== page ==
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Teen TalkTalk hacker accused of cryptocurrency fraud in US

Elliott Gunton, one of the teenage hackers who broke into TalkTalk’s systems in 2015, faces extradition to the US to face fraud charges

Elliott Gunton, one of the hackers who breached the systems of internet service provider (ISP) TalkTalk in 2015, faces extradition to the US to answer new charges relating to a cryptocurrency fraud that could result in a 20-year gaol term.

The charges, which include wire fraud and identity theft, according to the BBC, were filed in San Francisco and relate to a 2017 breach of the EtherDelta cryptocurrency exchange through its host, Cloudshare. One customer is thought to have lost around $800,000 in the attack.

Gunton was one of a number of people from around the UK arrested in the wake of the October 2015 TalkTalk hack, which compromised the personal data of 150,000 broadband and telecoms customers of the firm. Gunton was 16 at the time.

The fall-out from the attack was substantial, trashing TalkTalk’s reputation among consumers, and resulting in substantial fines from the Information Comissioner’s Office (ICO).

As recently as May 2019, TalkTalk was forced to admit new failings after an investigation by the BBC’s Watchdog Live programme found it had failed to notify 4,545 victims, which would now be a breach of the General Data Protection Regulation (GDPR).

Despite being found guilty over his involvement in the TalkTalk breach, Gunton, who lives in Norwich, continued his criminal career.

In 2018, his computing equipment was seized during checks by police to ensure his compliance with a Sexual Harm Prevention Order. They found that he had offered to supply fraudsters with compromised personal data in exchange for payment in Bitcoin, and incriminated himself through statements made on Twitter.

He had also breached the systems of the Australian telecoms firm Telstra and taken over an Instagram account with more than a million followers.

Following his arrest, Norfolk police were able to trace and recover £275,000 worth of cryptocurrency controlled by Gunton. In August 2019, he was sentenced to 20 months in prison – although he was released due to time served on remand – and ordered to repay more than £400,000. He was also handed a three-and-a-half year community order restricting his use of the internet.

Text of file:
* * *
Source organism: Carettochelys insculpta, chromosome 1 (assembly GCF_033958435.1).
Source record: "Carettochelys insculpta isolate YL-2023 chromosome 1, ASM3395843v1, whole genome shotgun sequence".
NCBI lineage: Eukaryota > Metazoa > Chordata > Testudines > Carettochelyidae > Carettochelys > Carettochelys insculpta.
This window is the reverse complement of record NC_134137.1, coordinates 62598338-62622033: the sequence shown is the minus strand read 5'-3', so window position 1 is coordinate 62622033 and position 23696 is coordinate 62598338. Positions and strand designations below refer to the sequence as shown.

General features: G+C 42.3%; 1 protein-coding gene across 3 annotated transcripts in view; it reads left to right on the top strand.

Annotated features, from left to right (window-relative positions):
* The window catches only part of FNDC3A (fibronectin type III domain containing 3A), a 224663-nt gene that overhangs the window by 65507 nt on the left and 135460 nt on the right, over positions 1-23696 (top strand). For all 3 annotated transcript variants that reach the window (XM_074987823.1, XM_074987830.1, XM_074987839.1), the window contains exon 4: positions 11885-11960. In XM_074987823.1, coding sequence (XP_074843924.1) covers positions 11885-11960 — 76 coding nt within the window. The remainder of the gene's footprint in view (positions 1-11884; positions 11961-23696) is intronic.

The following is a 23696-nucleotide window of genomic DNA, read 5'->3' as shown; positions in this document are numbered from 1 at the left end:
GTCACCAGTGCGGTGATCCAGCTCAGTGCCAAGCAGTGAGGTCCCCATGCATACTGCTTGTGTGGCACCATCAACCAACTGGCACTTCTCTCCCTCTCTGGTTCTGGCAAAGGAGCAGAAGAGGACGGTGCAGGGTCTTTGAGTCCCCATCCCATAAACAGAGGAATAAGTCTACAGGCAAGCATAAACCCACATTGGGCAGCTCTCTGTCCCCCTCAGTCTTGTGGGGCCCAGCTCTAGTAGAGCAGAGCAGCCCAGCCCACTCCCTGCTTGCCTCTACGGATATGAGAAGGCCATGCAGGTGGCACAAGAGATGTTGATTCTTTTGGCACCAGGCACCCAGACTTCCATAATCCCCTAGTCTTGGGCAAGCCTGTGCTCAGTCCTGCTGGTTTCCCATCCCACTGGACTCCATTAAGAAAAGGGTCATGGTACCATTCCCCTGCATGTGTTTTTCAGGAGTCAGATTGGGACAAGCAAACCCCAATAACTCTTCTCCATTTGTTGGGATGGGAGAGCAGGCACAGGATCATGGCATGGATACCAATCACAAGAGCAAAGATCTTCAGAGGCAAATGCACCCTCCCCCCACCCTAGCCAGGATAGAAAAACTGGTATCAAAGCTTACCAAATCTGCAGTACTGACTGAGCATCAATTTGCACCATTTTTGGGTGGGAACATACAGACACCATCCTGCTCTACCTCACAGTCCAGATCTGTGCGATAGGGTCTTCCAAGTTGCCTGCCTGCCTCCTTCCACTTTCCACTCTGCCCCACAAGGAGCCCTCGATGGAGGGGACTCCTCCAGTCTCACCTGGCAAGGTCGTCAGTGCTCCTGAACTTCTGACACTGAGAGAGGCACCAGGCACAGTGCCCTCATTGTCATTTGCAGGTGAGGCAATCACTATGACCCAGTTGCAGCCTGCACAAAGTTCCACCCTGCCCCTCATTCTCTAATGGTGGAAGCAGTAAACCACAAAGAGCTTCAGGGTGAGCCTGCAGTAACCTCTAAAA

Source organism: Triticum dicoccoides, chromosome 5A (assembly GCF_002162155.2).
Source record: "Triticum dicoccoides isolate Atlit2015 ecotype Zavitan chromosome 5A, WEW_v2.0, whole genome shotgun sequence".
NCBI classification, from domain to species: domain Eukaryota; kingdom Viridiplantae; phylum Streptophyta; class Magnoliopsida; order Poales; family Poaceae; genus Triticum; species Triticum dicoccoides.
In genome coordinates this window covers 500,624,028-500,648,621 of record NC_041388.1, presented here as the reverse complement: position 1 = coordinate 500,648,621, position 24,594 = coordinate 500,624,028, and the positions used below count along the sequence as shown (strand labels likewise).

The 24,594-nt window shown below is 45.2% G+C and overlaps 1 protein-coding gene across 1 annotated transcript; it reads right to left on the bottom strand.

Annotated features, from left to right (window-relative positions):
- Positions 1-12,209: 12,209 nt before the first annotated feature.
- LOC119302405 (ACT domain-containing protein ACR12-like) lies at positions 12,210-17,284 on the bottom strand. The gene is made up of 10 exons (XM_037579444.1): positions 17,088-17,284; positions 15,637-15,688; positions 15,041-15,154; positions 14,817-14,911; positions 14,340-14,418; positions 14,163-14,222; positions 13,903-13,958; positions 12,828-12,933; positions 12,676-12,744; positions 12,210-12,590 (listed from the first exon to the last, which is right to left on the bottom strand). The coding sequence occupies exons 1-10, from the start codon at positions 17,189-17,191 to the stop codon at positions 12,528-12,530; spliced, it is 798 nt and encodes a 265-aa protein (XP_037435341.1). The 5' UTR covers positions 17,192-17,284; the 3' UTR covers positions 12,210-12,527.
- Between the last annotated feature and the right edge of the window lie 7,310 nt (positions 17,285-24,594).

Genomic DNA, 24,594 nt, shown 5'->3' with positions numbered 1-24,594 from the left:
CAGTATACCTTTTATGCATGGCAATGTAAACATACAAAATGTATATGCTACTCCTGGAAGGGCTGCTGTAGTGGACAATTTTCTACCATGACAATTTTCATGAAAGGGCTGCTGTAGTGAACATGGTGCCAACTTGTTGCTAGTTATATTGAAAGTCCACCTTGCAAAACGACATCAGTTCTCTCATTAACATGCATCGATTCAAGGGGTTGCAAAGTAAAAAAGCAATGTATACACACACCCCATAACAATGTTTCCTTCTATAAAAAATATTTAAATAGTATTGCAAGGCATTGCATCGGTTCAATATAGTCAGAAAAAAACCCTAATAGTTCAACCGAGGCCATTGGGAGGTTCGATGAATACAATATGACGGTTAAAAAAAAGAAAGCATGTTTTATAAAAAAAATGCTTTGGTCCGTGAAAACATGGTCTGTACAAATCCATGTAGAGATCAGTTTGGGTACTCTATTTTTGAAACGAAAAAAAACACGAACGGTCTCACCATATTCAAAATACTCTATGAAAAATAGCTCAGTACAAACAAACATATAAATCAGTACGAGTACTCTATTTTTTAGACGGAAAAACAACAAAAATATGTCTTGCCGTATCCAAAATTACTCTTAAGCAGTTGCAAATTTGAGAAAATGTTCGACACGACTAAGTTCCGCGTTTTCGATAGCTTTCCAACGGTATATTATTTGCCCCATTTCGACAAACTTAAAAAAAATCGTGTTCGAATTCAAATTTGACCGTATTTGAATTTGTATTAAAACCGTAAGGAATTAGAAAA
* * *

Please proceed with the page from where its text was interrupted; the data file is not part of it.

Nozomi Networks CEO Edgard Capdevielle commented: “If the charges against Elliott Gunton are upheld, he could face a lengthy prison sentence, which is clearly intended to make him realise his crimes were not worth it. Law enforcement are clamping down on cyber crime and the risk of getting caught is greater than ever.

“While there can be no denying hacking tools are increasing in sophistication, the tools law enforcement use to track cyber criminals are also improving. We are likely to continue to see more and more perpetrators charged for cyber crimes, making hackers think twice before launching attacks as tracks will always be left.”

In a post-script to the EtherDelta hack, the US Securities and Exchange Commission (SEC) charged the exchange’s CEO Zachary Coburn with running an unregistered securities exchange. Although he did not admit to the offence or deny guilt, Coburn paid $300,000 in disgorgement, $13,000 in prejudgment interest, and a $75,000 penalty.

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Read more on Hackers and cybercrime prevention

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